The FemFest, dedicated to promoting gender equality and supporting opportunities for all, dedicated part of its program to women’s hockey. Agidel and Team Russia goalie Anna Prugova, former international player and current coach Alexandra Kapustina, and leading hockey correspondent Darya Mironova discussed the rise of women’s hockey, talked about tackling the haters and busted a few old-fashioned myths about women in sport.
- How did you start playing hockey?
Anna Prugova: In 2003 they opened the Platinum Arena in Khabarovsk and my parents decided to take us to the hockey. It was the first time in my life. I loved the energy, the way players really fought for the puck. At school I played volleyball and my mom wanted me to go to a music school. But I didn’t have much appetite for that and it wasn’t long before I was telling my parents that I wanted to play hockey and become a goalie. I’m really grateful for their support, when lots of people said it was a stupid waste of time. The next year, for International Women’s Day, my dad bought me a full goalie kit. Even though it was 2004, I had a real old-school kit, like Tretiak wore in the 70s. Khabarovsk had an amateur women’s team and I started playing there. My parents had to ferry me all around town to get to practice and it would have been easy for them to say it was too much effort, but luckily they were right behind my desire to play the game.
Next I was invited to train at a sports school with boys from my age group. I’ll never forget my first practice. The boys were shocked that a girl was going to play with them. They joked about me: “How can a girl be a goalie? That will never work!” But I didn’t let it get to me, I didn’t start crying, I just wanted to prove them wrong, to show that I was as good as them. And I played with them for four years, qualifying for national competitions. Everyone was amazed that there was a girl on the team because it was a rare thing back then.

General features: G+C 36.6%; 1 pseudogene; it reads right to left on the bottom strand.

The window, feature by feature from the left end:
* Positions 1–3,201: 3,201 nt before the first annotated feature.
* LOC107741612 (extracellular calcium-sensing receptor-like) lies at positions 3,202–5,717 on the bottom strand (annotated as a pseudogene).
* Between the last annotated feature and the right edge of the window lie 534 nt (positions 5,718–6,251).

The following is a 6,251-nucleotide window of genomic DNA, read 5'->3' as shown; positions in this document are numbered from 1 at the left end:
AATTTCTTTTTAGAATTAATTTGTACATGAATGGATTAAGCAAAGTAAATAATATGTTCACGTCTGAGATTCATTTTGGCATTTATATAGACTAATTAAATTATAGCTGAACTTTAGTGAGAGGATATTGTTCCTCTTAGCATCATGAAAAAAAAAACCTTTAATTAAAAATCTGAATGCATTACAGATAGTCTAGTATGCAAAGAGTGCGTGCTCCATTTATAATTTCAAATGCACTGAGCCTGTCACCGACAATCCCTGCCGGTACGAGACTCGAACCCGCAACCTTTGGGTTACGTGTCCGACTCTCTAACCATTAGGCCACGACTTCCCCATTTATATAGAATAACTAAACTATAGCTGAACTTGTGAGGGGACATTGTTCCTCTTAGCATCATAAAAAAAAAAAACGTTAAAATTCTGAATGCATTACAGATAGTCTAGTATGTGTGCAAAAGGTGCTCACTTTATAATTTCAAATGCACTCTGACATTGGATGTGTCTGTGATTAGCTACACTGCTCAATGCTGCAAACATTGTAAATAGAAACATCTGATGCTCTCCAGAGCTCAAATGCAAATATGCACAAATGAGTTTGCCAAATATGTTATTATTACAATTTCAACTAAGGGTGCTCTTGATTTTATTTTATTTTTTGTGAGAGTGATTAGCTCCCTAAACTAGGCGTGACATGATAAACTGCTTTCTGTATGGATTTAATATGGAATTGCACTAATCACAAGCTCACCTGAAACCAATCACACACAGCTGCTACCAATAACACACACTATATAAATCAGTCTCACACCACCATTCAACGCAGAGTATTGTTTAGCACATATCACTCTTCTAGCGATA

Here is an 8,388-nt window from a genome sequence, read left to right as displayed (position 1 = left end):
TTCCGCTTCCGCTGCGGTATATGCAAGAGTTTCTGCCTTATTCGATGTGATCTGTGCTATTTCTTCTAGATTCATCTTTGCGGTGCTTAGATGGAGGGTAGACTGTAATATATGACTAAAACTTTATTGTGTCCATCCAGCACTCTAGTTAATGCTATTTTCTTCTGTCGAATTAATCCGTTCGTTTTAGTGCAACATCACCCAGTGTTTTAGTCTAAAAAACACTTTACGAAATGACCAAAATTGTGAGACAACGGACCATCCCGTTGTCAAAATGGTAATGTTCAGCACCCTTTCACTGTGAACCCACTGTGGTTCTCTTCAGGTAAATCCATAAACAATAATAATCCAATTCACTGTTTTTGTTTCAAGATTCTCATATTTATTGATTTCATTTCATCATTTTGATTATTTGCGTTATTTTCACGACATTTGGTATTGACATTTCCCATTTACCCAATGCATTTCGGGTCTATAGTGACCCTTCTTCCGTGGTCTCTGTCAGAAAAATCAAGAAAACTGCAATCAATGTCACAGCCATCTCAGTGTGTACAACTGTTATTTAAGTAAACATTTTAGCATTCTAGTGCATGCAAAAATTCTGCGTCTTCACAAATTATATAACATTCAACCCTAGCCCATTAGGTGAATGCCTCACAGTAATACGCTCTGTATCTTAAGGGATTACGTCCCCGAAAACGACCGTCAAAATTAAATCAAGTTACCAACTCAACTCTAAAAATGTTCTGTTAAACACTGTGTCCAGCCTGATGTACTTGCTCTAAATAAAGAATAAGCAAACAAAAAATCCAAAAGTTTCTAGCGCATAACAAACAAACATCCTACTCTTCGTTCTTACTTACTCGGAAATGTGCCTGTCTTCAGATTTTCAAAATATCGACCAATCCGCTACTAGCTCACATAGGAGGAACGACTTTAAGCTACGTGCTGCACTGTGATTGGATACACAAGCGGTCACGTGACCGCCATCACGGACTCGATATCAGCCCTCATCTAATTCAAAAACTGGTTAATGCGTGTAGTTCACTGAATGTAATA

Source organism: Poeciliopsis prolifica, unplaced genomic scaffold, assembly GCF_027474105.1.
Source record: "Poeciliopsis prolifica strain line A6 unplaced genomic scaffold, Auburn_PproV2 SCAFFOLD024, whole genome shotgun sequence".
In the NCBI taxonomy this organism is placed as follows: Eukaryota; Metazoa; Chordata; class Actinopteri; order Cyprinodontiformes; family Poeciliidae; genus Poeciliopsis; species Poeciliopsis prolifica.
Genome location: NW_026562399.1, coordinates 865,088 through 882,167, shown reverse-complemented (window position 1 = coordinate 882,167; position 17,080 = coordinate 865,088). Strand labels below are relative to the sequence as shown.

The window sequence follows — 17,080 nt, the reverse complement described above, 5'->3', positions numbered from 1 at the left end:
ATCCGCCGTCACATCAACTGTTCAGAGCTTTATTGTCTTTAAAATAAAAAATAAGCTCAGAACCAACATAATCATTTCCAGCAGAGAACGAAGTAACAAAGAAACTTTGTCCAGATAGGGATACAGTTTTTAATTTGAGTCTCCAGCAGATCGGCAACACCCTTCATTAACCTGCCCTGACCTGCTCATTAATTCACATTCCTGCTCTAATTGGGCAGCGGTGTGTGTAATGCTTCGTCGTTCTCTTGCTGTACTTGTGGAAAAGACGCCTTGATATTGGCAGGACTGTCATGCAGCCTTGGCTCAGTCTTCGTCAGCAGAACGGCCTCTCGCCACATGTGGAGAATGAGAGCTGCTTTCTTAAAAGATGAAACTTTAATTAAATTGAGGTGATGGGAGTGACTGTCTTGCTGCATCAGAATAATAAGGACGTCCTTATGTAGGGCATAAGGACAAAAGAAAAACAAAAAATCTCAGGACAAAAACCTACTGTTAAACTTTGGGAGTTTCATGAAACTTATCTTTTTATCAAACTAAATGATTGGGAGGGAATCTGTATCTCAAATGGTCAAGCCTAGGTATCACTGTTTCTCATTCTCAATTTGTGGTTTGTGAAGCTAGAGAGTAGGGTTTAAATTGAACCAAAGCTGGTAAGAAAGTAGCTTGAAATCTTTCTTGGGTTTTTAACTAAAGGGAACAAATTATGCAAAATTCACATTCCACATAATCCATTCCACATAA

In Khabarovsk I had my own locker room but, on the road, there was just one room for the whole team. Our coach was smart. If we won, the boys got to use the room first then took a hike, leaving the room at my disposal. But if we lost, I got to go in first and there were 20 boys standing outside waiting for me. Of course, that was a big motivation for them to win the game!
Alexandra Kapustina: My dad got me into hockey. We started with rinkball, which is like bandy but on a small ice pad. I also played basketball, but I wasn’t tall enough to be a good player. I also liked hockey because we went abroad to play in tournaments. That was back in the early 90s when foreign travel was very rare. When we came home, we went around the whole school like performing monkeys, telling everyone what we had seen, what life was like in Europe. Once ice hockey became part of the Olympic program, we switched from rinkball to hockey and suddenly I was part of the birth of Russian women’s hockey.
It wasn’t an easy switch. I didn’t like the heavy padding – suddenly I had to carry an extra 15 kg. It was hard to play with a puck, and even the stick was uncomfortable at first. But then we saw all the great things about this game: the speed of the puck, the physical battles.
Today, women’s hockey is a non-contact sport but when we started we played just like the men. I was always a big girl and a bit of a tomboy. I hung out with the boys, we played in the yard and I enjoyed it. I liked that in hockey you could hit each other. I could crunch a forward into the boards and steal the puck. But gradually, checking was phased out of women’s hockey. It was hard to adapt, because we learned to play differently. But it doesn’t hurt women’s hockey as a spectacle: quite the opposite, today’s young players focus more on technique: puck control, stick-handling, skating.